Only 26,000 car chargers in the UK and many are broken

The UK government announced on Sunday night it would boost electric car charging, and tossed out a figure of “another 145,000 new charging points” to be expected as a result of new regulations to ensure chargers are built in to all new houses and offices. These are likely to be private charging points in houses or offices, rather than public charging points that increase the ease with which EV drivers can refuel.

Electric cars are said to be one of the key weapons in the fight against climate change. Yet many hybrids give out more harmful emissions than the latest diesel models, a documentary on Channel 4 tonight (Monday 21st Nov) has learned.

Meanwhile, the opportunities presented by the shift to electric vehicles (and the threats to the exchequer’s revenue from petrol tax) are still obscure and there is little consensus on policy or technology for delivering the EV revolution. The Transport and Energy ministries are on hard with ample amount of cash to “seed the market,” without actually knowing what the market is, or what it will be in 20 years time.

Apple recently announced it will start selling self-driving vehicles in 2025, and its shares shot to new heights as a result. Imagine a world in 20 years time where very few city dwellers bother to own a car, and taxis are almost extinct. Our streets are no longer clogged with parked cars, because they are always in use, or stored in out of town locations. No time is spent looking for a parking space, and as a result traffic flows 25% more quickly.

That is one possible future for the cars, but what about the car chargers? Decisions made now will either accelerate the switch to cleaner cheaper transport for all, or condemn the country to the slow lane for decades.

The C4 documentary says there are about 26,000 chargers at present in the UK, and found on a single day in September that 10% of the fastest chargers are not functioning at any given time. These “rapid charging points” are normally at motorway service stations and typically cost £6.50 for a 30 min ~ 90 mile – charge.

The presenter of the documentary Morland Sanders called for better provision of chargers in remote rural areas which are currently under-represented in the national rollout. “Better provision in rural areas is vital. That charger on a remote A-road may only receive a handful of visits per day, but it could be the only connector for a considerable distance and therefore essential for those using it,” said Sanders.

There are apps that allow the owners of private charging points to offer their front drives for sale to the highest bidder. This may lead to micro-garages in suburban streets all over the country, but if that si what car drtivers want, ten we had better recognise that now, and mnot when we have built up an expensive, government subsidized network of commercial chargers in the wrong places. the apps also tell us where the nearest chargers are, and whether they are in use at the moment, but by the time we arrive at them, others car may have taken the space. And the biggest issue of all is still that currently drivers of combustion engines can fill up 300 miles worth in under 5 minutes.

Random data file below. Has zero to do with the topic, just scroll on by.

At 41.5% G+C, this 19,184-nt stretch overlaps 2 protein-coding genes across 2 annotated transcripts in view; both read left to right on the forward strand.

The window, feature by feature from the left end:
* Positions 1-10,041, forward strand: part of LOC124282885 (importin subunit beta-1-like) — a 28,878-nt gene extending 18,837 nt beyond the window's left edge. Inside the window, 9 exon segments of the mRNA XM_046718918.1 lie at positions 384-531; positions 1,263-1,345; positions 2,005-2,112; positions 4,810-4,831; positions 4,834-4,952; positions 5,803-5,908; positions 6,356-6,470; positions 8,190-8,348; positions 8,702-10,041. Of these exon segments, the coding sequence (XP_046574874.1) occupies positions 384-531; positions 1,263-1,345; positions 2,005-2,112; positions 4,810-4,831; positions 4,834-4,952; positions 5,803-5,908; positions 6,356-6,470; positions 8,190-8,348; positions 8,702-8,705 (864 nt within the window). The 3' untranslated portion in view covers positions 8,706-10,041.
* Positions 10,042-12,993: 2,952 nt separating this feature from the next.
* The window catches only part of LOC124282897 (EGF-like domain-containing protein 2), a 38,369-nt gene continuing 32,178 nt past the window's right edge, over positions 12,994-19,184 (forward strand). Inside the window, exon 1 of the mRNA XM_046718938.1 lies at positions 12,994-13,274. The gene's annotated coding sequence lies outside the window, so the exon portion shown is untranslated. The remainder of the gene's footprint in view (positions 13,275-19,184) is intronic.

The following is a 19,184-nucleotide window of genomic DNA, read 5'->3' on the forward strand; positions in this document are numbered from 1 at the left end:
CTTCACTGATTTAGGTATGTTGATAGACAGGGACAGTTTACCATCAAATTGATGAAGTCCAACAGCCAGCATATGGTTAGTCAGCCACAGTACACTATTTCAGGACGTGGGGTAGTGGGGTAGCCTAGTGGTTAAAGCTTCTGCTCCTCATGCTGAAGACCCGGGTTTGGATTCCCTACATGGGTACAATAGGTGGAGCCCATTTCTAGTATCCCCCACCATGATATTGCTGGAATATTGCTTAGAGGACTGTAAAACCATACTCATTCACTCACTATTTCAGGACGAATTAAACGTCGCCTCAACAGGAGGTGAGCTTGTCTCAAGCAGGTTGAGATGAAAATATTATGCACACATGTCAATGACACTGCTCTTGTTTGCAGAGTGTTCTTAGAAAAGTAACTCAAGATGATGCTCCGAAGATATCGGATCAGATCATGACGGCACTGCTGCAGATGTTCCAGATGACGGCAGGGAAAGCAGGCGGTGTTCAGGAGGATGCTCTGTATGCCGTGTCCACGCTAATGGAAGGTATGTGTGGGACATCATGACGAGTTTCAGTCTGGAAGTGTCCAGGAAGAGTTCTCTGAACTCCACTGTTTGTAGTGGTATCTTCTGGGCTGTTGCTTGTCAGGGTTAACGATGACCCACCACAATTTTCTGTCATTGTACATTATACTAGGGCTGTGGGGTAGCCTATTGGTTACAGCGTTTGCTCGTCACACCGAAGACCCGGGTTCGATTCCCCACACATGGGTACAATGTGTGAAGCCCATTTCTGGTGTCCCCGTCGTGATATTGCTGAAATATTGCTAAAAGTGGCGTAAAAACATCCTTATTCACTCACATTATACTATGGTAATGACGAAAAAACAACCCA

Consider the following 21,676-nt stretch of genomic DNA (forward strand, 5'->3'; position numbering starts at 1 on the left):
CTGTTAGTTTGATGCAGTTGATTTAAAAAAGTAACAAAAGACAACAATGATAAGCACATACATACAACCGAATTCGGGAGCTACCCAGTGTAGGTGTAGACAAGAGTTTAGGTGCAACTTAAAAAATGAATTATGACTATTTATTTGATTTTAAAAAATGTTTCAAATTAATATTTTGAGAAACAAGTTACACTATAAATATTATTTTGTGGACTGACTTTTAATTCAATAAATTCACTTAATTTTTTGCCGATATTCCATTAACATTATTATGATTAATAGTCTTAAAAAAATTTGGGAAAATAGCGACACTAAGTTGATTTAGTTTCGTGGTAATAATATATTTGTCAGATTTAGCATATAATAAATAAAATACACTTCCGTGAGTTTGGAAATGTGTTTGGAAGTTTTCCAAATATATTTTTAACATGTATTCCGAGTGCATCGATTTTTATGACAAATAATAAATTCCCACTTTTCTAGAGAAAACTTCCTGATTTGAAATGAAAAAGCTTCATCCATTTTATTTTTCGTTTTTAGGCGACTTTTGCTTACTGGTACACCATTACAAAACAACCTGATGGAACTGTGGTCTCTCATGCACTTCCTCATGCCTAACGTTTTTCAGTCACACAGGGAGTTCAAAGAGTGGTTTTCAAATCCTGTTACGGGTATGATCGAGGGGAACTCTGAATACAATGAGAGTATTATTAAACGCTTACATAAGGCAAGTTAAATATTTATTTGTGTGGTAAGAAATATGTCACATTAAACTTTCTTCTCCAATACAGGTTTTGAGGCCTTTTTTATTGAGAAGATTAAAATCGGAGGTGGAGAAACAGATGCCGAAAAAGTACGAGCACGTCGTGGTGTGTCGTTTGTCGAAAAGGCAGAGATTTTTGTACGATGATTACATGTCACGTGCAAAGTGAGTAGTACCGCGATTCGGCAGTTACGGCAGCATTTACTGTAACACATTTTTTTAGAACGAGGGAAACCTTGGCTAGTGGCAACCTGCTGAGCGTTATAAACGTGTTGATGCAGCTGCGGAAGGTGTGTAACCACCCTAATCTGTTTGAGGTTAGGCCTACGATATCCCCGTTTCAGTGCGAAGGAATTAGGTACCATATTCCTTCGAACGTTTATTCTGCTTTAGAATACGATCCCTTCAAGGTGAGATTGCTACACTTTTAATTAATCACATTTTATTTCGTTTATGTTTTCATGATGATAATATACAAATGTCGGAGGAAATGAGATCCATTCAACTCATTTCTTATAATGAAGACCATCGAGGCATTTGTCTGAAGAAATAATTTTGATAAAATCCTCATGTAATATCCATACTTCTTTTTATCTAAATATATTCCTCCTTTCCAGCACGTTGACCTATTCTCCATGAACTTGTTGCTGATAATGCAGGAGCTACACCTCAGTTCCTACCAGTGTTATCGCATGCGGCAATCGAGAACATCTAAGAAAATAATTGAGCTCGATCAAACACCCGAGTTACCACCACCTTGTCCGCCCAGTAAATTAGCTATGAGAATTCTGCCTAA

A government report ( has called for the number of chargers to be increased to between 250,000 and 450,000 by 2030, which imply a rate of 25-50,000 new chargers per year – probably unachievable due to the level of planning permission and local consultation required. It took 10 ears to reach the present total, although that is no guide to the future. Some of the existing chargers were funded by the government and local councils. But the majority were provided by more than 60 different private companies.

In the last year, charging points have increased by approximately 40% but the number of EVs has more than doubled and is likely to do so again this year.

Meanwhile Shell announced over the summer it would be rolling out 50,000 car chargers by 2025, which it anticipates will be one third of the total market.

The current number of chargers represents about one charger for every 15 fully electric cars, (IE excluding hybrids) assuming that all charging points are working.

According to international benchmarks, there should be one charger per 10-15 cars, but this is not a national figure – it is a local requirement – or else the same old problem of range anxiety occurs whenever a driver leaves a well-served area, like London, and travels to a badly served area – almost everywhere away from motorways or our larger cities.

In response to the Dispatches findings the Department for Transport said:

“We want to make charging an electric vehicle as easy and accessible as refuelling a petrol or diesel car. That’s why the Government has just committed £620 million to support the transition to electric vehicles on top of the £1.9bn from Spending Review 2020.”

But where is that money going exactly, and how much of it is finding its way into the pockets of Shell, which announced last week it was removing its split-nationality status and becoming a UK -only company? Shell did not respond to questions about remote rural car charging, but said it was offering financial support to local councils to speed up the installation of on-street chargers nationwide.

The Truth About Electric Cars: Dispatches is on Channel 4 on Monday 22nd Nov at 8:30pm

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